[ExI] Do digital computers feel?

Brent Allsop brent.allsop at gmail.com
Thu Dec 22 19:23:20 UTC 2016

On 12/21/2016 4:21 PM, Stathis Papaioannou wrote:
> Your intuition is that in order to reproduce consciousness it may not 
> be sufficient to just reproduce the behaviour of the human brain, 
> because consciousness might reside in the actual brain substance. 
> This, I think, is what Brent is claiming. He further claims that one 
> day we may be able to work out the exact correlates of experience - 
> glutamate for red experiences for example (for illustrative purposes - 
> it wouldn't be as simple as this). But there is an argument due to 
> philosopher David Chalmers that assumes this common intuition to be 
> true and shows that it leads to absurdity:
> http://consc.net/papers/qualia.html


On 12/22/2016 1:31 AM, Stathis Papaioannou wrote:
> The theory of mind called "functionalism" holds that consciousness 
> results from the brain carrying out its business of cognition, rather 
> than from the actual substrate of the brain. This would mean that if 
> the function of the brain could be reproduced using another substrate, 
> such as a digital computer, the associated consciousness would also be 
> reproduced. The paper by Chalmers I cited is a reductio ad absurdum 
> starting with the assumption that consciousness is 
> substrate-dependent, thus establishing functionalism as the better 
> theory.

Thanks for bringing this up!  This neural substitution argument for 
functionalism was around way before Chalmers used the argument in his 
paper.  For example Hans Moravec made this same argument way back in 
1988, in his book Mind Children.


So at least Stathis Papaioannou, Hans Moravec, David Chalmers, James 
Carroll (CC-ed), and a bunch of others think this argument is sound, 
causing them to think "functionalism is the better theory" resulting in 
the apparent "hard problem" conundrum.  I think all these people are 
world leading, understanding wise, in this field, so we need to take 
this argument seriously.  But, despite this, it seems obvious to me that 
this so called "hard" problem is a simple misunderstanding of how 
phenomenal computation works below the abstracted layer - at the 
hardware quality dependent layer.

Let me describe the hardware quality dependent layer in today's 
computers in a slightly qualitatively advanced way to illustrate how 
this misunderstanding results.  One of the fundamental operations of a 
computation device is comparisons:  Is a 1 different than a zero? So 
fundamentally, today's computer circuits are composed of lots of such 
comparison gates that let you know if the voltage on one wire is the 
same as the voltage on another wire.  In other words, we are talking 
about a simple exclusive or functional operation:


So, instead of just implementing our XOR logical comparison function 
with simple voltages that are not physically very qualitatively 
different lets use neurotransmitter molecule comparisons like between 
glutamate and glycine.   Let's implement our XOR function with a 
comparison neuron that fires if two of it's input synapses are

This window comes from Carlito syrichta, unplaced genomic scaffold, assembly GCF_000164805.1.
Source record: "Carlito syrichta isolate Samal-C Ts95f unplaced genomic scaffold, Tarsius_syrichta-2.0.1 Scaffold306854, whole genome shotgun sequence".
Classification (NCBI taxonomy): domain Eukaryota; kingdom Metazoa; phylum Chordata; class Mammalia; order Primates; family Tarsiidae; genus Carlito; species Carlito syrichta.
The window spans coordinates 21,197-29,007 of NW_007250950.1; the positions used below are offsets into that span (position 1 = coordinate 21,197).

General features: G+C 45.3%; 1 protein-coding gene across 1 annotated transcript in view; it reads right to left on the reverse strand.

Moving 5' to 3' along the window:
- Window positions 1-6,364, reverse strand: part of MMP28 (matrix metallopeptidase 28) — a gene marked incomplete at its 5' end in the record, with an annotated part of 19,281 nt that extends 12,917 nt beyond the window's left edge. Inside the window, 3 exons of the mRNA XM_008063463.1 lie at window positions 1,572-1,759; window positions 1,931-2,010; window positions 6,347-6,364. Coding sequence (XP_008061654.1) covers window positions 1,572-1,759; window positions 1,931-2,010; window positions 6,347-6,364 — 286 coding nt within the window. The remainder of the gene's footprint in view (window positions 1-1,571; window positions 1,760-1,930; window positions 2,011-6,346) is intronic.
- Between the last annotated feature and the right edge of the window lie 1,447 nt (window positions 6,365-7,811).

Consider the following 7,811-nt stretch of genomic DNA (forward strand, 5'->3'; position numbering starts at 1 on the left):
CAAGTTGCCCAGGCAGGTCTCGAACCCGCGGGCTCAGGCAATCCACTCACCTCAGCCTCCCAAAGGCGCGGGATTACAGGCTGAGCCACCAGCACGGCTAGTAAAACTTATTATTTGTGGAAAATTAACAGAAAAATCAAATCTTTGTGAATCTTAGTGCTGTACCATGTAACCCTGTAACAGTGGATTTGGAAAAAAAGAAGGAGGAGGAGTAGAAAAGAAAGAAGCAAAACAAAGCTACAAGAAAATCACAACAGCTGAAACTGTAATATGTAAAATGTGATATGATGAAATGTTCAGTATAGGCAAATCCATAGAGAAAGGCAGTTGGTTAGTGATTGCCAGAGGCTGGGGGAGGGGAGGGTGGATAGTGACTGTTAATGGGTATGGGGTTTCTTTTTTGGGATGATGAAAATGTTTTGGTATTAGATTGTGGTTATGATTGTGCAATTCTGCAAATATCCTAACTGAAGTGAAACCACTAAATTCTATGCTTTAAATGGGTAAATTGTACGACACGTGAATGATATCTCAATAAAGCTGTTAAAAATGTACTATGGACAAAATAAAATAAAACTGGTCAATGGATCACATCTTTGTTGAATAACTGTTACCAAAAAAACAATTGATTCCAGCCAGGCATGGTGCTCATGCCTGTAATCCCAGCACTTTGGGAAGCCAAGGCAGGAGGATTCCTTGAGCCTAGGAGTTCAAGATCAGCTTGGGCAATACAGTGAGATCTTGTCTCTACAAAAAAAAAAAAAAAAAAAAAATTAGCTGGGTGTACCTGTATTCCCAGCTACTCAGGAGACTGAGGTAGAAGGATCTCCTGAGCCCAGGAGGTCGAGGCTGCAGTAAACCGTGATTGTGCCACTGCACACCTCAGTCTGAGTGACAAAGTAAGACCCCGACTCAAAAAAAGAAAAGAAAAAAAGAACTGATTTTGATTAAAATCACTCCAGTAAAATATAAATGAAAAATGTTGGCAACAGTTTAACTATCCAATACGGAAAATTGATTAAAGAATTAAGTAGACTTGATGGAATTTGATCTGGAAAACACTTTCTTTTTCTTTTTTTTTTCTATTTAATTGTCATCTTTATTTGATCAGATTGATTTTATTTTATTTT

chemically the same and not fire if they are different.  In effect, this 
comparison neuron is a good glutamate detector.  If glutamate is being 
fed to one of it's input synapses, nothing but glutamate in the other 
will cause it to fire.

So, the complete XOR neural setup is composed of 3 significant neurons.  
There are two input neurons that can dump different nero transmitters 
into the two input synapses.  and the third comparison neuron that 
fires, if the two input synapses are chemically the same.  So let's 
perform the neural substitution on this xor gate. We first replace one 
of the input neurons with a silicone system that can function 
identically.  When it outputs a positive voltage, it is considered as 
representing what glutamate is chemically like. Outputting a zero 
voltage is considered to represent dumping something chemically 
different than glutamate into the synapse of the comparitor neuron.  At 
this point, you have to add a physical translator between this first 
silicone neuron substitutuion and the real comparitor neuron.  So when 
the silicone neuron outputs a positive voltage, the translation 
mechanism feeds glutamate to the comparison neuron.  Obviously, since 
the real neuron is receiving glutamate, it is happy, and it fires since 
it's two inputs are chemically or qualitatively the same.  Now, 
obviously, in order to replace the comparitor neuron, you also need to 
replace the other input with a translator system.  This system 
translates glutamate, coming from the second input neuron, into a 
positive voltage being fed into the newly artificial comparitor neuron.  
So, this simple XOR gate is functioning identically to the comparitor 
neuron.  It fires if the two inputs are the same, but doesn't fire if 
they are different.

With that, you should be able to see the flaw in this neural 
substitution logic.  The physical qualities being compared between these 
two functionally identical XOR systems is critically important when it 
comes to our consciousness.  That is why Thomas Nagel is wanting to know 
what the two comparison systems are physically and qualitatively like.  
The two inputs being compared, and what they are physically, 
chemichally, and qualitatively like is important to understanding the 
nature of physical qualitative comparison.  The two systems can be 
thought of as functionally the same, but the qualities of what they are 
comparing is physically very different.

Brent Allsop

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